The Psychology of Eating Right


What we eat may help us control problems with compulsive eating and unhealthy weight gain. Eating right may even help us stay alert, remain calm, and retain sufficient energy to endure hard days.

We feel how we have eaten. We ought to be feeling great all the time since food tastes great and provides our bodies with precious nutrients. Eating too much or too little, however, can prove to be significantly detrimental to our health and quality of life—two things we would be wise to not let fall.

As we act and take charge of our individual food choices, we see a few things happen:

  • We view food in a more positive and healthy light
  • We have an improved self-image
  • We have improved health
  • We are more alert and have more energy
  • We find it easier to move and be active

Despite our best intentions to eat healthily, we continually find several factors that may inhibit even our best efforts. These include:

  • Our own psychology
  • Family traditions and culture
  • Social pressures and temptations
  • Economic status

When faced with boredom, stress, anxiety, and a desire to prolong pleasure, many people use food as a way to cope. While this provides immediate self-gratification, eating as a default coping mechanism only leads to more problems. After developing this habit, some people may feel regret and guilt. This state only worsens as weight is inevitably gained and those who already are suffering develop a low self-esteem and body image. This destructive behavior inhibits both physical and emotional health in serious ways.

Psychology is important for those trying to manage their weight because it addresses two things:

  1. Thinking patterns: Psychology helps us identify and then treat destructive and unhealthy ways of thinking that inhibit any meaningful progress in eating well.
  2. Behavior: Psychology helps us identify eating behaviors that are detrimental and provide a baseline from which we can measure progress in overcoming unhealthy eating behaviors.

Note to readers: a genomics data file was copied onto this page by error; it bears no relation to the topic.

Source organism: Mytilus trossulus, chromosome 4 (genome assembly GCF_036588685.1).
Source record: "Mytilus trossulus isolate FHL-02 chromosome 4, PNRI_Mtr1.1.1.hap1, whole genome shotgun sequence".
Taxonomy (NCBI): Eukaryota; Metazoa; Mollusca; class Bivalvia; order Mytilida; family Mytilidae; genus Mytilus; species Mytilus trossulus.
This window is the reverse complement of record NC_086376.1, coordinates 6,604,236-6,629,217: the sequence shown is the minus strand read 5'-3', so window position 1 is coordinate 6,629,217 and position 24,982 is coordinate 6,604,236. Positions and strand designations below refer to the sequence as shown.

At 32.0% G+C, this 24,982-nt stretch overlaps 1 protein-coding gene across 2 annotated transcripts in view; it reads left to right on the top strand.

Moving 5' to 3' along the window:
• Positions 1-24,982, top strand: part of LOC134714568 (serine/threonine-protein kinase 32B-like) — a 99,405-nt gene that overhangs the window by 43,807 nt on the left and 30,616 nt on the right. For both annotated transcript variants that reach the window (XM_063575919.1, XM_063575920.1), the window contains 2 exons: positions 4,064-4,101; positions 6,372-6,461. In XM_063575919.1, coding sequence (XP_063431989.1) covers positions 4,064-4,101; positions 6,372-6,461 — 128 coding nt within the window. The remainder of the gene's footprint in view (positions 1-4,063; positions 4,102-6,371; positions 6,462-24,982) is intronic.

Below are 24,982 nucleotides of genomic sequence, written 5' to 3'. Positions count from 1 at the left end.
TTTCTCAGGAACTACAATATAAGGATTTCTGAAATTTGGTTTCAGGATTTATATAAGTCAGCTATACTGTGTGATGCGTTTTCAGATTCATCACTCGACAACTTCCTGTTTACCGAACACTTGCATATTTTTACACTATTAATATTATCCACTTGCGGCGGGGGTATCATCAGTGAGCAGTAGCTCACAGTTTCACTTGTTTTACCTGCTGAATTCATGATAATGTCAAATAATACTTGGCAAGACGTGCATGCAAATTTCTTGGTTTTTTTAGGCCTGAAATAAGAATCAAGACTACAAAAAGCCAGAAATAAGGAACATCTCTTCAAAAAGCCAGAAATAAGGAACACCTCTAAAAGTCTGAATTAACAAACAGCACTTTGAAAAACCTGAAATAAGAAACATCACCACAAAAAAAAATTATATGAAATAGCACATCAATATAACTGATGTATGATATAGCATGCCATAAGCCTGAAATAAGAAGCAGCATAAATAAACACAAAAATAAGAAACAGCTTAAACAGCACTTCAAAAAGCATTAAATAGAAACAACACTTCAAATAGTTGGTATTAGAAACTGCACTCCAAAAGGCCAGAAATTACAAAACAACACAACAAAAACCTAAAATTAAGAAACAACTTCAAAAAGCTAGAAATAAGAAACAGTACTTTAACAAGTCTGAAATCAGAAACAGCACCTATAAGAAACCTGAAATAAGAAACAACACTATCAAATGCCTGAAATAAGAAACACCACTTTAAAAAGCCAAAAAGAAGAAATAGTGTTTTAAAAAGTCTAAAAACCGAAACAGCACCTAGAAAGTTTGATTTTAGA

The most common treatments for someone who is seeking psychological help with bad eating habits are treatments that address both the thinking and behavior parts of psychology. This treatment, cognitive behavioral treatment, deals with a few different guiding principles:

  • Self-monitoring: Being able to monitor one’s own eating triggers and knowing to act accordingly. Self-awareness allows one to stay focused on a goal and be careful about food choices.
  • Breaking linkages: Controlling triggering stimuli is the next step after self-monitoring. Breaking linkages is acting upon the knowledge that certain settings cause an eating trigger, certain foods trigger eating, etc. To break linkages one must separate oneself from bad stimuli, or get rid of it altogether. To find success, one cannot settle for getting rid of the bad, but rather, embracing the good. Changing bad eating habits and finding social support is also vital to breaking linkages.

The “Thinking” portion of cognitive behavioral therapy focuses on how you think of food. Patterns of thinking that are self-defeating cannot help one become healthier and happier. Coping statements can help one overcome negative thoughts and push forward with confidence in the future. Some examples are:

“I know I am eating too much. I need to stop and think about what will happen because of this action.”

“I need to identify why I was triggered so I can escape the temptation later.”

“Am I hungry or is this just another attempt to overeat?”

To stay strong in overcoming an overeating problem, one must keep a single diet program rather than switching between many short-term diets. Be consistent in your vitamin intake while transitioning into a new diet program. Starving your body from vital nutrients will only inhibit your long-term health goals. Consider complete vitamin programs such as Kyani to add to your daily routine.



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